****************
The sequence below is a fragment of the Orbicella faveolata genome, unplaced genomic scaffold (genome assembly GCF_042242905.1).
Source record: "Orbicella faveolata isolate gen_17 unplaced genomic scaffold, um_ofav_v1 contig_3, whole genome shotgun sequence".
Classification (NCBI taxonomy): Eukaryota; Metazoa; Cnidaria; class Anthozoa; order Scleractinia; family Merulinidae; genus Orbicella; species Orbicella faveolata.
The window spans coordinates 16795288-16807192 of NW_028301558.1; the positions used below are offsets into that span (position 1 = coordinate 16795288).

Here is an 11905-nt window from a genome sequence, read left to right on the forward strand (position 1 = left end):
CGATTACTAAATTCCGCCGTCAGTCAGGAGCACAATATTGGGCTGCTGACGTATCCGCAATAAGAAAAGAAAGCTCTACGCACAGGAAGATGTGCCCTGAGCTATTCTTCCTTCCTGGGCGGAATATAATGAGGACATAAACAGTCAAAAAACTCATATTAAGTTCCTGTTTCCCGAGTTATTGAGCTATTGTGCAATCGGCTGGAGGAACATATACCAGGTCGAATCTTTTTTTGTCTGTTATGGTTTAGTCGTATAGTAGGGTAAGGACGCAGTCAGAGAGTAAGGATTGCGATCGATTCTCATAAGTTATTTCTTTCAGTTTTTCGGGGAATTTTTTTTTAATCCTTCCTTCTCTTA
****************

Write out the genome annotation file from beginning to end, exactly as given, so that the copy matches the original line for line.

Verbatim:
The sequence below is a fragment of the Orbicella faveolata genome, unplaced genomic scaffold (genome assembly GCF_042242905.1).
Source record: "Orbicella faveolata isolate gen_17 unplaced genomic scaffold, um_ofav_v1 contig_3, whole genome shotgun sequence".
Classification (NCBI taxonomy): Eukaryota; Metazoa; Cnidaria; class Anthozoa; order Scleractinia; family Merulinidae; genus Orbicella; species Orbicella faveolata.
The window spans coordinates 16795288-16807192 of NW_028301558.1; the positions used below are offsets into that span (position 1 = coordinate 16795288).

Here is an 11905-nt window from a genome sequence, read left to right on the forward strand (position 1 = left end):
CGATTACTAAATTCCGCCGTCAGTCAGGAGCACAATATTGGGCTGCTGACGTATCCGCAATAAGAAAAGAAAGCTCTACGCACAGGAAGATGTGCCCTGAGCTATTCTTCCTTCCTGGGCGGAATATAATGAGGACATAAACAGTCAAAAAACTCATATTAAGTTCCTGTTTCCCGAGTTATTGAGCTATTGTGCAATCGGCTGGAGGAACATATACCAGGTCGAATCTTTTTTTGTCTGTTATGGTTTAGTCGTATAGTAGGGTAAGGACGCAGTCAGAGAGTAAGGATTGCGATCGATTCTCATAAGTTATTTCTTTCAGTTTTTCGGGGAATTTTTTTTTAATCCTTCCTTCTCTTA